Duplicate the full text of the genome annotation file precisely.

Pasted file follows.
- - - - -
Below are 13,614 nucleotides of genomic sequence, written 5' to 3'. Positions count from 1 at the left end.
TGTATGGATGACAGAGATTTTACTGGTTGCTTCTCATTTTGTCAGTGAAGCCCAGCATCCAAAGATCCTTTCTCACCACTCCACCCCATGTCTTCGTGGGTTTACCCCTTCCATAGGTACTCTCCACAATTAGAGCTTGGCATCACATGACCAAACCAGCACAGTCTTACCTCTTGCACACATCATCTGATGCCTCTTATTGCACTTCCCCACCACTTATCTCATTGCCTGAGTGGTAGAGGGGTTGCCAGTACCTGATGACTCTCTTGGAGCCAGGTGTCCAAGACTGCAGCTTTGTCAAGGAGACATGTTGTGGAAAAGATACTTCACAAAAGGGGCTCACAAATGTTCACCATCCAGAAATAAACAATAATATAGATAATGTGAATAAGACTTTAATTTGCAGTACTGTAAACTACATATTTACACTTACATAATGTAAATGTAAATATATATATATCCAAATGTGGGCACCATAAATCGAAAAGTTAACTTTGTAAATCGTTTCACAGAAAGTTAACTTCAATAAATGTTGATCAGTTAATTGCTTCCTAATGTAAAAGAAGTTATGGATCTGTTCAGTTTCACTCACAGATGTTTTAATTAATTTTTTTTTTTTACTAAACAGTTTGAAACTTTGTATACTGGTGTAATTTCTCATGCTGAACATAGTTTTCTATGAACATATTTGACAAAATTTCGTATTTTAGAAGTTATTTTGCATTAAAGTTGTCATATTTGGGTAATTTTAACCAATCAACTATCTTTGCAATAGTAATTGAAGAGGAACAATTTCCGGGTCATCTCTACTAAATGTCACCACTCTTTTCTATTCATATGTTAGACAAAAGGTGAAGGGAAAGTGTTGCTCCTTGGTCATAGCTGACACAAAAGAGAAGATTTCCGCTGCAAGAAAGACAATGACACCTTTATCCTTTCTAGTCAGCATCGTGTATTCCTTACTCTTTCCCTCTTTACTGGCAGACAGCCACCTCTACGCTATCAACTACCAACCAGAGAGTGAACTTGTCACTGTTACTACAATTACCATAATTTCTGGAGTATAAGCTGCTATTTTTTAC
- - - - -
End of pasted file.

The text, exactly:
Below are 13,614 nucleotides of genomic sequence, written 5' to 3'. Positions count from 1 at the left end.
TGTATGGATGACAGAGATTTTACTGGTTGCTTCTCATTTTGTCAGTGAAGCCCAGCATCCAAAGATCCTTTCTCACCACTCCACCCCATGTCTTCGTGGGTTTACCCCTTCCATAGGTACTCTCCACAATTAGAGCTTGGCATCACATGACCAAACCAGCACAGTCTTACCTCTTGCACACATCATCTGATGCCTCTTATTGCACTTCCCCACCACTTATCTCATTGCCTGAGTGGTAGAGGGGTTGCCAGTACCTGATGACTCTCTTGGAGCCAGGTGTCCAAGACTGCAGCTTTGTCAAGGAGACATGTTGTGGAAAAGATACTTCACAAAAGGGGCTCACAAATGTTCACCATCCAGAAATAAACAATAATATAGATAATGTGAATAAGACTTTAATTTGCAGTACTGTAAACTACATATTTACACTTACATAATGTAAATGTAAATATATATATATCCAAATGTGGGCACCATAAATCGAAAAGTTAACTTTGTAAATCGTTTCACAGAAAGTTAACTTCAATAAATGTTGATCAGTTAATTGCTTCCTAATGTAAAAGAAGTTATGGATCTGTTCAGTTTCACTCACAGATGTTTTAATTAATTTTTTTTTTTTACTAAACAGTTTGAAACTTTGTATACTGGTGTAATTTCTCATGCTGAACATAGTTTTCTATGAACATATTTGACAAAATTTCGTATTTTAGAAGTTATTTTGCATTAAAGTTGTCATATTTGGGTAATTTTAACCAATCAACTATCTTTGCAATAGTAATTGAAGAGGAACAATTTCCGGGTCATCTCTACTAAATGTCACCACTCTTTTCTATTCATATGTTAGACAAAAGGTGAAGGGAAAGTGTTGCTCCTTGGTCATAGCTGACACAAAAGAGAAGATTTCCGCTGCAAGAAAGACAATGACACCTTTATCCTTTCTAGTCAGCATCGTGTATTCCTTACTCTTTCCCTCTTTACTGGCAGACAGCCACCTCTACGCTATCAACTACCAACCAGAGAGTGAACTTGTCACTGTTACTACAATTACCATAATTTCTGGAGTATAAGCTGCTATTTTTTAC